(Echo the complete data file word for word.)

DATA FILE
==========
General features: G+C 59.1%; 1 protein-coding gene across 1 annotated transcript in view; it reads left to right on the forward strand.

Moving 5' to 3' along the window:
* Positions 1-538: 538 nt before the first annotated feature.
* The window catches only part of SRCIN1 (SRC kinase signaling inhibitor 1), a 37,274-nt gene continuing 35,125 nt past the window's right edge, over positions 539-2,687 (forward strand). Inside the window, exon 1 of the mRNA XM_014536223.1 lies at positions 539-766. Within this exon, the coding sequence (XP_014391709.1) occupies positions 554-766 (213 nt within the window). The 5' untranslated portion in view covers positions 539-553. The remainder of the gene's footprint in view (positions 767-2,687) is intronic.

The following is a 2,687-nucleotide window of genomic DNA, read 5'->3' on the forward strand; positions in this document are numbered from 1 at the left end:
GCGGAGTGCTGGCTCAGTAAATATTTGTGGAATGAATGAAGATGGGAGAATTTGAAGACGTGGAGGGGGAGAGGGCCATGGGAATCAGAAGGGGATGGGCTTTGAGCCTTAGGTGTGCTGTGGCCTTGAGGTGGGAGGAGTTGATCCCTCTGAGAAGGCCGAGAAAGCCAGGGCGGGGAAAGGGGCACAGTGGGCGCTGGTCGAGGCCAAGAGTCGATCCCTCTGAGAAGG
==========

General features: G+C 59.1%; 1 protein-coding gene across 1 annotated transcript in view; it reads left to right on the forward strand.

Moving 5' to 3' along the window:
* Positions 1-538: 538 nt before the first annotated feature.
* The window catches only part of SRCIN1 (SRC kinase signaling inhibitor 1), a 37,274-nt gene continuing 35,125 nt past the window's right edge, over positions 539-2,687 (forward strand). Inside the window, exon 1 of the mRNA XM_014536223.1 lies at positions 539-766. Within this exon, the coding sequence (XP_014391709.1) occupies positions 554-766 (213 nt within the window). The 5' untranslated portion in view covers positions 539-553. The remainder of the gene's footprint in view (positions 767-2,687) is intronic.

The following is a 2,687-nucleotide window of genomic DNA, read 5'->3' on the forward strand; positions in this document are numbered from 1 at the left end:
GCGGAGTGCTGGCTCAGTAAATATTTGTGGAATGAATGAAGATGGGAGAATTTGAAGACGTGGAGGGGGAGAGGGCCATGGGAATCAGAAGGGGATGGGCTTTGAGCCTTAGGTGTGCTGTGGCCTTGAGGTGGGAGGAGTTGATCCCTCTGAGAAGGCCGAGAAAGCCAGGGCGGGGAAAGGGGCACAGTGGGCGCTGGTCGAGGCCAAGAGTCGATCCCTCTGAGAAGG